For an industry that is forever on the move, the world of logistics is in a perennial state of change, facing numerous challenges and vague demands. Staying ahead in this dynamic landscape can be quite a roller coaster. Adding to this dynamic is the arrival of ‘Uberization’ that is knocking on the doors of logistics, mounting “faster that fast” delivery expectations and reaching a fruition point of determining who would be the survivors. For a logistics player, this is a do-or-die moment. The ones to adapt and move forward will be distinct. Someone who does not adapt will soon be extinct.
WHY SHOULD LSPS BE WORRIED?
Despite the immense opportunities, the logistics sector has recorded, at an average, a lower capital market performance and return on invested capital than many other sectors. The average return to shareholders is approximately 7%, which is lower than the cost of capital. Add to this a CAGR of approximately 3.6% that places the industry in a tight corner. With many M&As failing to deliver expected results and investor expectations not being fully met, the logistics sector’s major challenge lies in attracting major investments and finding ways of increasing Return on Investment.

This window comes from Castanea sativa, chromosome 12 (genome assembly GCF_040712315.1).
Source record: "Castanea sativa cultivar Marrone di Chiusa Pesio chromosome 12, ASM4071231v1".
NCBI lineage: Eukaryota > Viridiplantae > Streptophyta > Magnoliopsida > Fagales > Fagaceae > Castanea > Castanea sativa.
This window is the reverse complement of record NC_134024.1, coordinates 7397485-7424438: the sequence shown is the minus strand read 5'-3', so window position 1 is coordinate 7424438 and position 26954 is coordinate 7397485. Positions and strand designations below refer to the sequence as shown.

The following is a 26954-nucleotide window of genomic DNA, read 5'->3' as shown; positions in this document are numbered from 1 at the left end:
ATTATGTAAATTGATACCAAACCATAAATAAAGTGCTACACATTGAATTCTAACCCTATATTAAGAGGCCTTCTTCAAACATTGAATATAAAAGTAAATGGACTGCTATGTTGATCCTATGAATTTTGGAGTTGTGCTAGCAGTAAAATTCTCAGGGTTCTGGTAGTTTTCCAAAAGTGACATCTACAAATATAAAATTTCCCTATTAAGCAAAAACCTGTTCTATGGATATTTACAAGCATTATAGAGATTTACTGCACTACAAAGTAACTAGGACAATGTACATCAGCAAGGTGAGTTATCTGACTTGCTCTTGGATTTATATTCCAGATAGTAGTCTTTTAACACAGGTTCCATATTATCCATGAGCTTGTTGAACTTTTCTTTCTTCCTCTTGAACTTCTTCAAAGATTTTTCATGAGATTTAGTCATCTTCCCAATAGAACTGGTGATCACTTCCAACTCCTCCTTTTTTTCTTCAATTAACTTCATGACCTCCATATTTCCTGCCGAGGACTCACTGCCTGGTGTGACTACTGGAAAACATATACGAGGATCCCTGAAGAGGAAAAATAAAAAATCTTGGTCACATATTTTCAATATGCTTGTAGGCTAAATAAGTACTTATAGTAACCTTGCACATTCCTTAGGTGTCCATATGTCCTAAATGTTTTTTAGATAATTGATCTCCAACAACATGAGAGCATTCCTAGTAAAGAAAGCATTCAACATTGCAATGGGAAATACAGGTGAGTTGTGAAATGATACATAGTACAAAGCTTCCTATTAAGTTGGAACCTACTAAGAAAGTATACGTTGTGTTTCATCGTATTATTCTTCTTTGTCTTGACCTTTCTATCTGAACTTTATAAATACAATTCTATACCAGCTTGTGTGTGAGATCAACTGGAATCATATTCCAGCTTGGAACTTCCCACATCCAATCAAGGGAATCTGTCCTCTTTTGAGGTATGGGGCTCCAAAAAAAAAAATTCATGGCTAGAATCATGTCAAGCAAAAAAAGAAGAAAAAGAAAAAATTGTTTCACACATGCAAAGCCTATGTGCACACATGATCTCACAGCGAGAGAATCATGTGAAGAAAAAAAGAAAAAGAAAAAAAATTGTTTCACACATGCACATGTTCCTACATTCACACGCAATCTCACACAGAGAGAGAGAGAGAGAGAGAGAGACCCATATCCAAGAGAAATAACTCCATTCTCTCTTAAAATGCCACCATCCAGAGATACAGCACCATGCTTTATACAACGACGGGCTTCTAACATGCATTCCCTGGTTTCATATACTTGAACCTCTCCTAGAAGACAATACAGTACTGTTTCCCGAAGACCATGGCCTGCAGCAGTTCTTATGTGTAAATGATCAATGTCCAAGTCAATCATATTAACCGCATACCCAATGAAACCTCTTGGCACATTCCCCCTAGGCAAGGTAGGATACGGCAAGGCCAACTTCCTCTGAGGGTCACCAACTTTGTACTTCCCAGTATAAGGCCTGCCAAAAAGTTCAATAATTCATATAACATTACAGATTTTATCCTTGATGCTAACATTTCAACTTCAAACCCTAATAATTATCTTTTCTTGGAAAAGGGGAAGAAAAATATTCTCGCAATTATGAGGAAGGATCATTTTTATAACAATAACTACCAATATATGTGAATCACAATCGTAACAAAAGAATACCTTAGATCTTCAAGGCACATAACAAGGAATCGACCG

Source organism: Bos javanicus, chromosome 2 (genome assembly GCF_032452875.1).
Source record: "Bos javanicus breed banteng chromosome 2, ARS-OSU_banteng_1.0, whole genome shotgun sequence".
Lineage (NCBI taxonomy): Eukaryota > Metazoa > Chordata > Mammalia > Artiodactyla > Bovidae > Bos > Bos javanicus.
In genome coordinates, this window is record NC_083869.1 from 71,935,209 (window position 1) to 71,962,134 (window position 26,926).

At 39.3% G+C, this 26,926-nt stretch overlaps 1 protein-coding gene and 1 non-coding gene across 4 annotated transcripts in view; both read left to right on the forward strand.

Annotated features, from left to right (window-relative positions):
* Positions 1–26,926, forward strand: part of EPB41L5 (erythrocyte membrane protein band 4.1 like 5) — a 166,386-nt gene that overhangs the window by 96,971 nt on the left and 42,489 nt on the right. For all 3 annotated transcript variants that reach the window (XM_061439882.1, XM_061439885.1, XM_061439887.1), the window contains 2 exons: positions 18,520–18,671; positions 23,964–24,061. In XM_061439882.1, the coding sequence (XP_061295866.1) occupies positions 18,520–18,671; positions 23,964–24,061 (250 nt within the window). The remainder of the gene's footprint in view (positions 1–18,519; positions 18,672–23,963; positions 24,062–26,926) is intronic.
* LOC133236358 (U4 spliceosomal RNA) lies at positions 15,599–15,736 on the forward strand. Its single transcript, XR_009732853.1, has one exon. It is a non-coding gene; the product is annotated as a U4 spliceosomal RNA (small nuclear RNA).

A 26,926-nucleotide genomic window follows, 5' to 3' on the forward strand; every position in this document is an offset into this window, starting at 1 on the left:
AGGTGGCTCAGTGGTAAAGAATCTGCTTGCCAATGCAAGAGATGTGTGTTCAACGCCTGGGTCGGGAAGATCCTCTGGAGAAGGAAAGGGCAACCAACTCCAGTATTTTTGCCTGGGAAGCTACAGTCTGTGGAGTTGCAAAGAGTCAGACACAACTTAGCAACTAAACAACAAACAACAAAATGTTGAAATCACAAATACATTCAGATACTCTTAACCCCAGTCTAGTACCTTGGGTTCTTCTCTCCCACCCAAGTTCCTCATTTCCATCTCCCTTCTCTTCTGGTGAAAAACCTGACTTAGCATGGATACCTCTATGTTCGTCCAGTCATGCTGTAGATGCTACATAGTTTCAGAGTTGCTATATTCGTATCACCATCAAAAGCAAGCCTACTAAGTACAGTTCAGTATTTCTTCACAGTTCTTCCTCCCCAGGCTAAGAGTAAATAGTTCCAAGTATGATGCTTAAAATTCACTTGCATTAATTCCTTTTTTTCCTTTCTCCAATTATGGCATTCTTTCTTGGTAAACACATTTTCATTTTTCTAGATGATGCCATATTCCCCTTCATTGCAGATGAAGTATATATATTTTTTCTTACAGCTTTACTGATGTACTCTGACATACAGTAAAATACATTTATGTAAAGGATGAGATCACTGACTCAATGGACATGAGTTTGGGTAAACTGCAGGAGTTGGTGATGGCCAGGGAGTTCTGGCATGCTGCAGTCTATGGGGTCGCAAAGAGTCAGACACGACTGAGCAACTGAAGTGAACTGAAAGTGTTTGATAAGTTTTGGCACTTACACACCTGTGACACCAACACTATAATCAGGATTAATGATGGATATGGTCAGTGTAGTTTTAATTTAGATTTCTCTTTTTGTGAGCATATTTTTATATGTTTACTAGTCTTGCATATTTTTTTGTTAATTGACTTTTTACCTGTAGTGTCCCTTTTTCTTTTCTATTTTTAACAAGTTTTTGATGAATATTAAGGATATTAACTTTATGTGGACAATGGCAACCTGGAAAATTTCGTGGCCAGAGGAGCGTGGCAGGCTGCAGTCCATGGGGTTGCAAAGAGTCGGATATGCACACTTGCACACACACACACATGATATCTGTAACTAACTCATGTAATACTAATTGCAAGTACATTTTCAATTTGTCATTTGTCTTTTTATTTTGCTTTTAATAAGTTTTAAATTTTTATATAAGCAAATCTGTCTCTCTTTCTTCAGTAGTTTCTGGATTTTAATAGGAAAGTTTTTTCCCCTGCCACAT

Add to this the emergence of the ‘Uber’ economy. The concept of on-demand logistics with anytime access from anywhere using mobility is topic discussed by many already, but what if we now add a twist to this story and include “anybody” to this concept? Can you even imagine the exponential implications of this move? By just registering into a logistics network through an app, ANYONE can become a valid, authentic transporter. When this move becomes a norm, we might as well be waving goodbye to the logistics operators who would just be a redundant appendage to the entire supply chain. How can an app entirely replace a logistics operator?
Let’s take an example:
A supplier, Mr. Daniel of ABC Goods, needs to ship a consignment from location A to location B. He logs in to the logistics app and provides details regarding the nature of the consignment, starting point, destination, and possibly desired time to reach destination. Mr. John, a college student, who owns a car, is in his native town location A and is travelling back to
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